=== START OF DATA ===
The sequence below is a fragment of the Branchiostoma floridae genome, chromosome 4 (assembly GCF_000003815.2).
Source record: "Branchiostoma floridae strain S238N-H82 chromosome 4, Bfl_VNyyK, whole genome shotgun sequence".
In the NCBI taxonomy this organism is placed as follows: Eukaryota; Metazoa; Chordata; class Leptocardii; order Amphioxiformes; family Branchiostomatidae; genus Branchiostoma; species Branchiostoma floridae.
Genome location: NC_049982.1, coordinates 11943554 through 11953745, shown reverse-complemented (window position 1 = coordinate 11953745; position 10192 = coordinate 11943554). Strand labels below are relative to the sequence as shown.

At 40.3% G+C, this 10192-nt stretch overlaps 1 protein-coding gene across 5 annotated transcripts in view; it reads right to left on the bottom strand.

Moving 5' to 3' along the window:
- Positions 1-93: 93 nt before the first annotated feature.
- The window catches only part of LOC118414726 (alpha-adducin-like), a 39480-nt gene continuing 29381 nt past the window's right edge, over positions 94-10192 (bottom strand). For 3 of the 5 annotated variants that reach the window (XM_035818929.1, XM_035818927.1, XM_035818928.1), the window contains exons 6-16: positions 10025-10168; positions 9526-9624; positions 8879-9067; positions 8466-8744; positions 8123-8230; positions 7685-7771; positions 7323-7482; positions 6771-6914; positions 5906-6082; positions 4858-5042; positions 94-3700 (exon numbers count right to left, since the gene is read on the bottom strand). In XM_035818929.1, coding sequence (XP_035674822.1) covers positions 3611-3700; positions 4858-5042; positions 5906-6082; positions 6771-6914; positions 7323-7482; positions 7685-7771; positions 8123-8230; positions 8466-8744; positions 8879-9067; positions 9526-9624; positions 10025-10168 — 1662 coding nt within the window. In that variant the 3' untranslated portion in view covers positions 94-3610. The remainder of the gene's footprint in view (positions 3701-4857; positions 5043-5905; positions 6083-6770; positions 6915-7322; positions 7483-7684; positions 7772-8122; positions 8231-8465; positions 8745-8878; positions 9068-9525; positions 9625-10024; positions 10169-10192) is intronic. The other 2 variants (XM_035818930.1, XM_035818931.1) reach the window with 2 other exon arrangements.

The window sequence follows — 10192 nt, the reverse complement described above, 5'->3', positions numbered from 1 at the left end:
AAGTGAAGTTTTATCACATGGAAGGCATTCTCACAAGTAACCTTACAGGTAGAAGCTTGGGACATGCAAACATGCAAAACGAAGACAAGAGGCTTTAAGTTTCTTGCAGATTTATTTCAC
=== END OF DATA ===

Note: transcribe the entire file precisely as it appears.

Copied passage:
The sequence below is a fragment of the Branchiostoma floridae genome, chromosome 4 (assembly GCF_000003815.2).
Source record: "Branchiostoma floridae strain S238N-H82 chromosome 4, Bfl_VNyyK, whole genome shotgun sequence".
In the NCBI taxonomy this organism is placed as follows: Eukaryota; Metazoa; Chordata; class Leptocardii; order Amphioxiformes; family Branchiostomatidae; genus Branchiostoma; species Branchiostoma floridae.
Genome location: NC_049982.1, coordinates 11943554 through 11953745, shown reverse-complemented (window position 1 = coordinate 11953745; position 10192 = coordinate 11943554). Strand labels below are relative to the sequence as shown.

At 40.3% G+C, this 10192-nt stretch overlaps 1 protein-coding gene across 5 annotated transcripts in view; it reads right to left on the bottom strand.

Moving 5' to 3' along the window:
- Positions 1-93: 93 nt before the first annotated feature.
- The window catches only part of LOC118414726 (alpha-adducin-like), a 39480-nt gene continuing 29381 nt past the window's right edge, over positions 94-10192 (bottom strand). For 3 of the 5 annotated variants that reach the window (XM_035818929.1, XM_035818927.1, XM_035818928.1), the window contains exons 6-16: positions 10025-10168; positions 9526-9624; positions 8879-9067; positions 8466-8744; positions 8123-8230; positions 7685-7771; positions 7323-7482; positions 6771-6914; positions 5906-6082; positions 4858-5042; positions 94-3700 (exon numbers count right to left, since the gene is read on the bottom strand). In XM_035818929.1, coding sequence (XP_035674822.1) covers positions 3611-3700; positions 4858-5042; positions 5906-6082; positions 6771-6914; positions 7323-7482; positions 7685-7771; positions 8123-8230; positions 8466-8744; positions 8879-9067; positions 9526-9624; positions 10025-10168 — 1662 coding nt within the window. In that variant the 3' untranslated portion in view covers positions 94-3610. The remainder of the gene's footprint in view (positions 3701-4857; positions 5043-5905; positions 6083-6770; positions 6915-7322; positions 7483-7684; positions 7772-8122; positions 8231-8465; positions 8745-8878; positions 9068-9525; positions 9625-10024; positions 10169-10192) is intronic. The other 2 variants (XM_035818930.1, XM_035818931.1) reach the window with 2 other exon arrangements.

The window sequence follows — 10192 nt, the reverse complement described above, 5'->3', positions numbered from 1 at the left end:
AAGTGAAGTTTTATCACATGGAAGGCATTCTCACAAGTAACCTTACAGGTAGAAGCTTGGGACATGCAAACATGCAAAACGAAGACAAGAGGCTTTAAGTTTCTTGCAGATTTATTTCAC